Some Wilmington seniors now have access to new state of the art housing. It’s called Sacred Heart Village II.
“We’re truly glad that Sacred Heart Village II will bring comfort, hope and security to those seniors,” said Brother Ronald Giannone of the Ministry of Caring organization. The apartments are new to Wilmington’s East Side neighborhood. The first Sacred Heart Village is located just west of downtown.
On Friday, Giannone was surrounded by leaders who supported the $7 million housing project where 26 older residents now live. The building sits at the corner of 10th and N. Spruce Streets.
“It’s also an anchor if you look around in the neighboring streets. It’s really an anchor for the whole community to grow in a positive direction,” said New Castle County Exec., Matt Meyer.
New Castle County, the City of Wilmington, the Delaware State Housing Authority and Longwood Foundation are just a few of the supporters that came together on the project to house low-income seniors.
According to Giannone, the project may be the last of its kind now that HUD and congress have decided not to fund the creation of additional housing through the HUD section 202 program.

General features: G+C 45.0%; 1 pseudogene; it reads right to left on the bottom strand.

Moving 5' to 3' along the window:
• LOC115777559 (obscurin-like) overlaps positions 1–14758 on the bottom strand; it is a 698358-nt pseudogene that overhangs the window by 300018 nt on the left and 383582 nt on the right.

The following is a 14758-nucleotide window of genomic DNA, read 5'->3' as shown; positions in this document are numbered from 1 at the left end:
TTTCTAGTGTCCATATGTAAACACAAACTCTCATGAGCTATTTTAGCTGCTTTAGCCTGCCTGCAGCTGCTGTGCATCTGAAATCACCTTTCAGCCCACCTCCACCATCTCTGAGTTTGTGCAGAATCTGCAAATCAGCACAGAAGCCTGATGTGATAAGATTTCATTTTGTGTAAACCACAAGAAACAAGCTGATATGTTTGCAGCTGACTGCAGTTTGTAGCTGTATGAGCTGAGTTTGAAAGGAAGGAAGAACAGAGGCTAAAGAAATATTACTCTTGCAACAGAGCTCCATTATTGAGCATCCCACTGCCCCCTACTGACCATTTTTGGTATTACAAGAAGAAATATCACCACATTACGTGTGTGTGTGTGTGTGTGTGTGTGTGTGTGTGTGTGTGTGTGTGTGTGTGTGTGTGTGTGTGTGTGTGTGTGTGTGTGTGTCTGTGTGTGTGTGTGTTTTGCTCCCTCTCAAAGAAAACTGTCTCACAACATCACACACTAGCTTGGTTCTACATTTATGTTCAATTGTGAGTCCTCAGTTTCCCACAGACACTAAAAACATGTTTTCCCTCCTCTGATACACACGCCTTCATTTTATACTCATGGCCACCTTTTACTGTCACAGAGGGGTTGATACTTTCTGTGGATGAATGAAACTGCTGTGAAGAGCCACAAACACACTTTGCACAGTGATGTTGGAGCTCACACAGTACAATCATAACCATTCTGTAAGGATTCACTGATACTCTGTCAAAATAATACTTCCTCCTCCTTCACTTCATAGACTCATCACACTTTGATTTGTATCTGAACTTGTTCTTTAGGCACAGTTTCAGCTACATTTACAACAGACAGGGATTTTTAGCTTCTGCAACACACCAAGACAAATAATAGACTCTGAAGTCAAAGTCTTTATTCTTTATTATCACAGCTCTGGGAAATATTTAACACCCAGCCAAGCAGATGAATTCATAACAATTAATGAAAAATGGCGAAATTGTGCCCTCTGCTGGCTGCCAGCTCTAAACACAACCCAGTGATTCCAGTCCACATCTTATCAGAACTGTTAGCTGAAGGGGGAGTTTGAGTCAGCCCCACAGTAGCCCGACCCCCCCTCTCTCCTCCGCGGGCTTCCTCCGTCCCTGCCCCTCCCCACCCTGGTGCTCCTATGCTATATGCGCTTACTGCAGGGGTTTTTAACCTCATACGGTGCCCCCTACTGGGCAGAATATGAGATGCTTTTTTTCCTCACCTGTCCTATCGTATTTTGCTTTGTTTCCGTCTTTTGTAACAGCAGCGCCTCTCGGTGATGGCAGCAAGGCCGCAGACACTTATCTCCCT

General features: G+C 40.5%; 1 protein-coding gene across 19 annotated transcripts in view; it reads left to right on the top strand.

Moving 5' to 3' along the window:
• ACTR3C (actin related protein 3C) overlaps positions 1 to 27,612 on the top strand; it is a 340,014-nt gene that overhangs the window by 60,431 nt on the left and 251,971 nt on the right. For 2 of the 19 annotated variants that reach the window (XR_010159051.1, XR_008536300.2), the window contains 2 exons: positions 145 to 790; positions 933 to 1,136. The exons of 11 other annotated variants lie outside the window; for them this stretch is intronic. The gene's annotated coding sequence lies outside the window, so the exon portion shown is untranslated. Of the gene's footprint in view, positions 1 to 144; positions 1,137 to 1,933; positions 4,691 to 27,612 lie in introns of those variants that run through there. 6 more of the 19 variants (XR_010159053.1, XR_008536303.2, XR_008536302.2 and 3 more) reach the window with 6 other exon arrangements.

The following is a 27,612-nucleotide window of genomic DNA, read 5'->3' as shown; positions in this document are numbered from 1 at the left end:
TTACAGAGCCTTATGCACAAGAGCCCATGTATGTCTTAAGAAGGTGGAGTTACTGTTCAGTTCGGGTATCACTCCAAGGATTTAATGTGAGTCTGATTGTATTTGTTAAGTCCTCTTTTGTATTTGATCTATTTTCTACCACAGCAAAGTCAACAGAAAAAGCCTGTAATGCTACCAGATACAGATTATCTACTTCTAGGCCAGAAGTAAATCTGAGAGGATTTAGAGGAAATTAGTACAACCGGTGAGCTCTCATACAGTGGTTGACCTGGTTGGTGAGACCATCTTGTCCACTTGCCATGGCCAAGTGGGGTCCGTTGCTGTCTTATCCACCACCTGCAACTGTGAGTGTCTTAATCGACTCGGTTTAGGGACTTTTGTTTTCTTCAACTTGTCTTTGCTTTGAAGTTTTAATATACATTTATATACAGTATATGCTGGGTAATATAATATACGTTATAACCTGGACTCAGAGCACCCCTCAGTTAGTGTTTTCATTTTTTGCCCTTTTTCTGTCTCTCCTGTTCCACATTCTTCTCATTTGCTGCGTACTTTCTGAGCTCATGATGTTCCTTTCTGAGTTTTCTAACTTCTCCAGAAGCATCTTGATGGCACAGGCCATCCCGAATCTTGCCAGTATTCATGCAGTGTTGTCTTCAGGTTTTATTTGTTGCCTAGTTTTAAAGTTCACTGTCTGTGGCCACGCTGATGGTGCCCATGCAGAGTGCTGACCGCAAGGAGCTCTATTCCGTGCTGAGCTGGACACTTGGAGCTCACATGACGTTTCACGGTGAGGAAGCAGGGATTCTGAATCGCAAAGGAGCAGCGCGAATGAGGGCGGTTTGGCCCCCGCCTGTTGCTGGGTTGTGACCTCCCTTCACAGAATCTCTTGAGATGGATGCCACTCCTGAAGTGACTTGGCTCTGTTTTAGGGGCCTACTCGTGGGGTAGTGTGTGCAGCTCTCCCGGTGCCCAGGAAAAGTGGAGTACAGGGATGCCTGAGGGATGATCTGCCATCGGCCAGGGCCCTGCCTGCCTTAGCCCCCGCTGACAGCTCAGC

“I believe that the creation of HUD section 202 project is a proven solution to free our very low income seniors from the worry of being isolated and neglected in their golden years,” Giannone said to a crowd of neighboring residents who came out to tour the facility.
Senator Tom Carper (D) was among the crowd. He supports such initiatives that create affordable housing. Carper even jokingly replied to Giannone’s concerns about the HUD program that could soon disappear.
“In my church, my pastor always says I know I’m preaching to the choir but even choirs need to be preached to, you are preaching to the choir friend,” said Carper .
The building was dedicated to Julie Cawley and her late husband Charles. The couple was honored for their commitment to affordable housing for seniors.
Residents of Sacred Heart Village II will get a taste of affordable rent. They’ll be charged 30 percent of their gross income to pay rent for apartments usually marketed for more than a $1000 rent. There’s currently a waiting list for seniors who are also interested in living there.
“Coming here today just reminds me that the work we want to do throughout the city ought to be inspired by the aspirations and work of Charlie and Julie and Brother Ronald. If we do that we’re going to be in great shape,” said Wilmington Mayor Mike Purzycki.